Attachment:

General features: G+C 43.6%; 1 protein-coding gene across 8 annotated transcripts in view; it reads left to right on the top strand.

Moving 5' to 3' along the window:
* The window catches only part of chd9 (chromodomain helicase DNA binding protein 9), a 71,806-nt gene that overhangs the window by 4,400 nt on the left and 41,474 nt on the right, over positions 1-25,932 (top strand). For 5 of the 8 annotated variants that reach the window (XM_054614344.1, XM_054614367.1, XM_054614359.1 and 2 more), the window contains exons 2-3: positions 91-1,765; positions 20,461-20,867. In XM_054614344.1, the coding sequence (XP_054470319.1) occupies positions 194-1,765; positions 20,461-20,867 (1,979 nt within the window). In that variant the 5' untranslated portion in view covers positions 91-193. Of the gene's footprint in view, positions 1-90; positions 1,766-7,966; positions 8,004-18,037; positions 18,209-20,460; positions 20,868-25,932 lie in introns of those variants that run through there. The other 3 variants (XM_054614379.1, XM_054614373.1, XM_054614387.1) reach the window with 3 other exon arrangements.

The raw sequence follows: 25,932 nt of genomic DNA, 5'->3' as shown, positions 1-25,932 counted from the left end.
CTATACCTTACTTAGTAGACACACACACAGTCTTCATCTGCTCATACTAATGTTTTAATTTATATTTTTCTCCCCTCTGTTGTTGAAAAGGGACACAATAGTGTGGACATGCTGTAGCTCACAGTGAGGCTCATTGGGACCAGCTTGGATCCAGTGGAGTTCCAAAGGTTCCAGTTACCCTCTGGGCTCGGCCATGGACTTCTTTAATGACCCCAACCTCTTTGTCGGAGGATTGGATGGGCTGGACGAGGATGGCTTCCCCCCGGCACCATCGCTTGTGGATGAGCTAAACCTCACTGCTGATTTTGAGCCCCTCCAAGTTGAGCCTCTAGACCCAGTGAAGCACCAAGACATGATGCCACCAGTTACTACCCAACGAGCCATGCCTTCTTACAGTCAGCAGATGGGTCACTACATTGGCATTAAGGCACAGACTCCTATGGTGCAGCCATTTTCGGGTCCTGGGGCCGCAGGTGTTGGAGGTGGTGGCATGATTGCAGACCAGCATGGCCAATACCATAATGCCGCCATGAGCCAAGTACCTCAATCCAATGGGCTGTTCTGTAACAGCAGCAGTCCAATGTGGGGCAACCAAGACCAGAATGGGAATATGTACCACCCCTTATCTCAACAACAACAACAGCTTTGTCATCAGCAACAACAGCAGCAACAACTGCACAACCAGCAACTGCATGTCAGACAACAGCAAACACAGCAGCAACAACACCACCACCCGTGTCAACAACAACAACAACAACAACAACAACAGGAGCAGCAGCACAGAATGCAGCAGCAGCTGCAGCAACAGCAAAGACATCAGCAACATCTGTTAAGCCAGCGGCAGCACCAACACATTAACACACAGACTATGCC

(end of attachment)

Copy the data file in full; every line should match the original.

General features: G+C 43.6%; 1 protein-coding gene across 8 annotated transcripts in view; it reads left to right on the top strand.

Moving 5' to 3' along the window:
* The window catches only part of chd9 (chromodomain helicase DNA binding protein 9), a 71,806-nt gene that overhangs the window by 4,400 nt on the left and 41,474 nt on the right, over positions 1-25,932 (top strand). For 5 of the 8 annotated variants that reach the window (XM_054614344.1, XM_054614367.1, XM_054614359.1 and 2 more), the window contains exons 2-3: positions 91-1,765; positions 20,461-20,867. In XM_054614344.1, the coding sequence (XP_054470319.1) occupies positions 194-1,765; positions 20,461-20,867 (1,979 nt within the window). In that variant the 5' untranslated portion in view covers positions 91-193. Of the gene's footprint in view, positions 1-90; positions 1,766-7,966; positions 8,004-18,037; positions 18,209-20,460; positions 20,868-25,932 lie in introns of those variants that run through there. The other 3 variants (XM_054614379.1, XM_054614373.1, XM_054614387.1) reach the window with 3 other exon arrangements.

The raw sequence follows: 25,932 nt of genomic DNA, 5'->3' as shown, positions 1-25,932 counted from the left end.
CTATACCTTACTTAGTAGACACACACACAGTCTTCATCTGCTCATACTAATGTTTTAATTTATATTTTTCTCCCCTCTGTTGTTGAAAAGGGACACAATAGTGTGGACATGCTGTAGCTCACAGTGAGGCTCATTGGGACCAGCTTGGATCCAGTGGAGTTCCAAAGGTTCCAGTTACCCTCTGGGCTCGGCCATGGACTTCTTTAATGACCCCAACCTCTTTGTCGGAGGATTGGATGGGCTGGACGAGGATGGCTTCCCCCCGGCACCATCGCTTGTGGATGAGCTAAACCTCACTGCTGATTTTGAGCCCCTCCAAGTTGAGCCTCTAGACCCAGTGAAGCACCAAGACATGATGCCACCAGTTACTACCCAACGAGCCATGCCTTCTTACAGTCAGCAGATGGGTCACTACATTGGCATTAAGGCACAGACTCCTATGGTGCAGCCATTTTCGGGTCCTGGGGCCGCAGGTGTTGGAGGTGGTGGCATGATTGCAGACCAGCATGGCCAATACCATAATGCCGCCATGAGCCAAGTACCTCAATCCAATGGGCTGTTCTGTAACAGCAGCAGTCCAATGTGGGGCAACCAAGACCAGAATGGGAATATGTACCACCCCTTATCTCAACAACAACAACAGCTTTGTCATCAGCAACAACAGCAGCAACAACTGCACAACCAGCAACTGCATGTCAGACAACAGCAAACACAGCAGCAACAACACCACCACCCGTGTCAACAACAACAACAACAACAACAACAACAGGAGCAGCAGCACAGAATGCAGCAGCAGCTGCAGCAACAGCAAAGACATCAGCAACATCTGTTAAGCCAGCGGCAGCACCAACACATTAACACACAGACTATGCC